|One of the costumes to be |
used in "Beyond the Impossible"
The production of “Beyond the Impossible,” coming to Cuyamaca College April 8, will transform the Performing Arts Theater stage into a fairy tale setting replete with a royal kingdom, an evil witch and a brave hero who saves the day – along with the life of a beautiful princess.
During the tale of good versus evil, the audience will be treated to an extravaganza of hand-sewn traditional costumes, along with the music and dance of past eras of the Middle and Far East. Recorded music and an English narration of Arabic instructor Aklas Sheai’s script will accompany the 50 performers, all students or counseling office staff, during the production’s three scenes. Theatergoers can also sample food from a local Middle Eastern eatery during the first half hour of the 12:30-2 p.m. event. The event is free and open to the public.
Sheai is coordinating the production, and as with last year’s staging of a costume and music showcase, “A Journey to the Sun,” she spent hours sewing the elaborately embroidered costumes. Also coordinating the event are Patricia Santana, chair of the college’s World Languages Department; Raad Jerjis, associate professor and counselor; and Asma Yassi, a counselor at the college and Sheai’s daughter.
Set around 700 A.D. in a region in southern Spain with Arabic influences known today as Andalusia, Sheai’s production is a series of scenes representing battles between good and evil.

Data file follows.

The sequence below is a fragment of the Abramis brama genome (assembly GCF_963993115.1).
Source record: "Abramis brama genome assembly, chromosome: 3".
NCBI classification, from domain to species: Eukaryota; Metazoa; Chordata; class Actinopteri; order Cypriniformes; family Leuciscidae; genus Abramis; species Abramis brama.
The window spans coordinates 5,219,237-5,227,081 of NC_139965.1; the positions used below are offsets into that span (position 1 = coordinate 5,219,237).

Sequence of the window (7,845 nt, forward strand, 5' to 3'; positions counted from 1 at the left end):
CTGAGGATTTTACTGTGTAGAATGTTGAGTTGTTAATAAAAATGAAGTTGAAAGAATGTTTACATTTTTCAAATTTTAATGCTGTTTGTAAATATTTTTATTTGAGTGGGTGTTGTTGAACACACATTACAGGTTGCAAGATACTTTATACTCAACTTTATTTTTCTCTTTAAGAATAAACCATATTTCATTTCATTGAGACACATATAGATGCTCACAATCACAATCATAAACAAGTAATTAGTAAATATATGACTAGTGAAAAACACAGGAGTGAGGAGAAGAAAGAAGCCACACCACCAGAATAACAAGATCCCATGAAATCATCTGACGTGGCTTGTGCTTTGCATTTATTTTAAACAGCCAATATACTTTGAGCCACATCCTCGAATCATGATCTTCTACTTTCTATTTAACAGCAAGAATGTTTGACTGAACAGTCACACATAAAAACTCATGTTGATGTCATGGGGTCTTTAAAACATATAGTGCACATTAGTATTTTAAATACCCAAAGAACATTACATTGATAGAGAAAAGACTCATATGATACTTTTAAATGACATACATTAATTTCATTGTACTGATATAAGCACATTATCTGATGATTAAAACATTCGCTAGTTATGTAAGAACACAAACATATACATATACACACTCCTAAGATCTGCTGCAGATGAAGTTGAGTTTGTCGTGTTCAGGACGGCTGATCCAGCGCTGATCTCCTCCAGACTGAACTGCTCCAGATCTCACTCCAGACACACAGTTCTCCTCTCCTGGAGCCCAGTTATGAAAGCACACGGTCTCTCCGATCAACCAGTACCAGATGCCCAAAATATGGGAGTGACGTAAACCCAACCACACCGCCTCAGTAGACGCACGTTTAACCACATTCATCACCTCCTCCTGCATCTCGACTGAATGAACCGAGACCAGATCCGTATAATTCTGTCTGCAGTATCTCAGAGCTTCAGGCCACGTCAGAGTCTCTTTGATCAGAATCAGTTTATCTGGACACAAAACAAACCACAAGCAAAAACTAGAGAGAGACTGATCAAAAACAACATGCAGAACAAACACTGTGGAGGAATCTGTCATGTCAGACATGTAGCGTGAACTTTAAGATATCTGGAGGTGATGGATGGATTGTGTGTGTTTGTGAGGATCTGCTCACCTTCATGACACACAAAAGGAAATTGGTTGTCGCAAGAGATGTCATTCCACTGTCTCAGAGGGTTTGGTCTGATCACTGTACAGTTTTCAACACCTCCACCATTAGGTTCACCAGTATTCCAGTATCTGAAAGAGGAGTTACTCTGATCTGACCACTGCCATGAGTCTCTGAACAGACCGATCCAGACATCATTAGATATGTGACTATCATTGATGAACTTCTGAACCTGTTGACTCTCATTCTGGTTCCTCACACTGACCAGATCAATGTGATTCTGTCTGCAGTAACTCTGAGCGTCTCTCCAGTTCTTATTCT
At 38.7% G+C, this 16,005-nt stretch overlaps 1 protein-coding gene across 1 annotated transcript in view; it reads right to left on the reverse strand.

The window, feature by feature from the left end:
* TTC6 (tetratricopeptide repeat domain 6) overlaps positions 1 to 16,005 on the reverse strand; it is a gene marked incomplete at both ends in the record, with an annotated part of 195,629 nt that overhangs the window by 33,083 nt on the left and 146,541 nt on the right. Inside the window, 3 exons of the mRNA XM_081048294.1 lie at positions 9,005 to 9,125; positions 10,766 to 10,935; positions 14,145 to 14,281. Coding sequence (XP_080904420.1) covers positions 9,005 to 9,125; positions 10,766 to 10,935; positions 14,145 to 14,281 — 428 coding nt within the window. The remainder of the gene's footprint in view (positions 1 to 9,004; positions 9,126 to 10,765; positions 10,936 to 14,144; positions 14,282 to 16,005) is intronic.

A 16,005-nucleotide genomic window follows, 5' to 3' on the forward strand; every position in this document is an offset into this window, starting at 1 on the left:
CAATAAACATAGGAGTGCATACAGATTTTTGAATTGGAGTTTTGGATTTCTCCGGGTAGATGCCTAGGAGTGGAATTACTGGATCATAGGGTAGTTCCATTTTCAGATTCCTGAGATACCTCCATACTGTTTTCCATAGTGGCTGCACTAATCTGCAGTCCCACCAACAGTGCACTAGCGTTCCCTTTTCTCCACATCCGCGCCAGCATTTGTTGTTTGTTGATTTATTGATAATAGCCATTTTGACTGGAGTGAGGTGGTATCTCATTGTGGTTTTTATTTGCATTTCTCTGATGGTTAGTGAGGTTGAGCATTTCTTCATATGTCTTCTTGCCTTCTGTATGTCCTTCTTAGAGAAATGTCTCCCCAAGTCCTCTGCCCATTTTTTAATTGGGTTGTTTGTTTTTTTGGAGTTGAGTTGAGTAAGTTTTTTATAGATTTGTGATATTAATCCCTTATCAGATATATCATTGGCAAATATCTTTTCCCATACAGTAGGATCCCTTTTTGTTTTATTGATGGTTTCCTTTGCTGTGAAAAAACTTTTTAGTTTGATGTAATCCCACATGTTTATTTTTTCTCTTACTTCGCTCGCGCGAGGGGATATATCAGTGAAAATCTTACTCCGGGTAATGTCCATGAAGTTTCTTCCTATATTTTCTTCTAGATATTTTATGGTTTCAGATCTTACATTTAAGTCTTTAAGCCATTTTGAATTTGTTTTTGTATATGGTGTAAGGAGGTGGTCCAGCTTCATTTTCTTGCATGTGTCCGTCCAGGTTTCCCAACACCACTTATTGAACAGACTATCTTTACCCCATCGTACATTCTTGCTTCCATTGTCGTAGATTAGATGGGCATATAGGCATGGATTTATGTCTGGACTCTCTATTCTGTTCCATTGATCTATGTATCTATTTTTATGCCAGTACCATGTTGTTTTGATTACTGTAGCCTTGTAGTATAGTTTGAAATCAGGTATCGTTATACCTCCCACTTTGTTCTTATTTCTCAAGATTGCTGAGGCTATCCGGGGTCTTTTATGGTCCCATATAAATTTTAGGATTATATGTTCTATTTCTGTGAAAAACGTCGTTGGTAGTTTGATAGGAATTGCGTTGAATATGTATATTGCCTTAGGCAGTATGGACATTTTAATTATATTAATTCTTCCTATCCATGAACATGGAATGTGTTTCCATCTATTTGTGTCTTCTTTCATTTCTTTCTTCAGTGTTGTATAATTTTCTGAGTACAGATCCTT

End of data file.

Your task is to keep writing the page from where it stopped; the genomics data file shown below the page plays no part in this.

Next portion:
An evil witch has cast a dark spell over the kingdom that can only be broken by delivering the nearly impossible: water from an oasis in Arabian Sahara, the golden crown of Cleopatra, sweet dates from the palm trees of Basra, the sword of a great Arabian fighter, and a silk sari from India – all in just five days. Only one man volunteers – a plucky soul named Zainu-Diin who undertakes a treacherous journey to bring hope back to his people.
As a Chaldean refugee who arrived in the United States with her husband and daughter in 2005, Sheai said “Beyond the Impossible” is a story of hope that carries the message to remain resolute in the face of life’s travails. It is symbolic, she said, of the mass exodus from war-torn Iraq of refugees to the United States to places like San Diego’s East County, home to one of the largest Chaldean populations outside of the Middle East.
“I am trying to bring a message that there is always hope because there are so many refugees dealing with adverse situations,” said Sheai, who began teaching at Cuyamaca College in 2008 and last year won an Outstanding Faculty Award.
Jerjis, who also coordinated last year’s production, explains further: “The moral to the story is to always persevere. Some immigrants may feel a sense of hopelessness and despair. With this production, Aklas is trying to ignite the candle of hope.”
Jerjis, himself an Iraqi-born Chaldean who came to San Diego in 1982, praises the college administration for its support of Middle Eastern cultural events, saying they are one way to increase an understanding of Chaldean refugees and immigrants.
Cuyamaca College President Mark Zacovic said the college is rich with diversity and appreciates the countless hours of hard work contributed by people like Sheai.
“This is clearly a labor of love for Aklas,” he said. “Each year the community benefits from her generosity and commitment by gaining a greater empathy for the many immigrants who come to our country to search for a better life. Cuyamaca College is proud to provide an avenue for their success.”